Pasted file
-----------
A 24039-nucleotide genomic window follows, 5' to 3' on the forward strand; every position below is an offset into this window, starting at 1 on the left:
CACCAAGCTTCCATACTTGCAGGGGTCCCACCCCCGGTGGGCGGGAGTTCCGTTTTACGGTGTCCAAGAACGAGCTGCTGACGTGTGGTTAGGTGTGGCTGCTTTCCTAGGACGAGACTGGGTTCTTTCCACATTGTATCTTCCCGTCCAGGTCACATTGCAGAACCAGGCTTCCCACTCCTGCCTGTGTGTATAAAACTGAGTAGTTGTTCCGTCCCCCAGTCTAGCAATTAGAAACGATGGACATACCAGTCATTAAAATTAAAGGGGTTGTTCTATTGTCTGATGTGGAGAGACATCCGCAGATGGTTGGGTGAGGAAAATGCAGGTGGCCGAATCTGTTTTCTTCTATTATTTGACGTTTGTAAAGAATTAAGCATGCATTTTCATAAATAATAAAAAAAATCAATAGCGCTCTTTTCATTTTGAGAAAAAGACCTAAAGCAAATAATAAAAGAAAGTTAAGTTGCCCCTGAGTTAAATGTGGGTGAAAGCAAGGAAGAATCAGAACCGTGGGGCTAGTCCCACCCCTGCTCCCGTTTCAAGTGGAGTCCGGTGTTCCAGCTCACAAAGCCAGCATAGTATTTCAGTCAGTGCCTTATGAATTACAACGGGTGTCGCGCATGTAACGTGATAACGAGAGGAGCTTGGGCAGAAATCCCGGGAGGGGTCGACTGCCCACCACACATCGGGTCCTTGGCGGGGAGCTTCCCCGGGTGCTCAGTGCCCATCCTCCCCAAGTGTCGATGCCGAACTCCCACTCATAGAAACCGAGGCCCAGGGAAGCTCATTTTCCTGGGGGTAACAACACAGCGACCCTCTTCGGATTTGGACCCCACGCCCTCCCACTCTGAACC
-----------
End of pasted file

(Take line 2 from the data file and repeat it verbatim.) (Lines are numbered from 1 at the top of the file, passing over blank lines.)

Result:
CACCAAGCTTCCATACTTGCAGGGGTCCCACCCCCGGTGGGCGGGAGTTCCGTTTTACGGTGTCCAAGAACGAGCTGCTGACGTGTGGTTAGGTGTGGCTGCTTTCCTAGGACGAGACTGGGTTCTTTCCACATTGTATCTTCCCGTCCAGGTCACATTGCAGAACCAGGCTTCCCACTCCTGCCTGTGTGTATAAAACTGAGTAGTTGTTCCGTCCCCCAGTCTAGCAATTAGAAACGATGGACATACCAGTCATTAAAATTAAAGGGGTTGTTCTATTGTCTGATGTGGAGAGACATCCGCAGATGGTTGGGTGAGGAAAATGCAGGTGGCCGAATCTGTTTTCTTCTATTATTTGACGTTTGTAAAGAATTAAGCATGCATTTTCATAAATAATAAAAAAAATCAATAGCGCTCTTTTCATTTTGAGAAAAAGACCTAAAGCAAATAATAAAAGAAAGTTAAGTTGCCCCTGAGTTAAATGTGGGTGAAAGCAAGGAAGAATCAGAACCGTGGGGCTAGTCCCACCCCTGCTCCCGTTTCAAGTGGAGTCCGGTGTTCCAGCTCACAAAGCCAGCATAGTATTTCAGTCAGTGCCTTATGAATTACAACGGGTGTCGCGCATGTAACGTGATAACGAGAGGAGCTTGGGCAGAAATCCCGGGAGGGGTCGACTGCCCACCACACATCGGGTCCTTGGCGGGGAGCTTCCCCGGGTGCTCAGTGCCCATCCTCCCCAAGTGTCGATGCCGAACTCCCACTCATAGAAACCGAGGCCCAGGGAAGCTCATTTTCCTGGGGGTAACAACACAGCGACCCTCTTCGGATTTGGACCCCACGCCCTCCCACTCTGAACC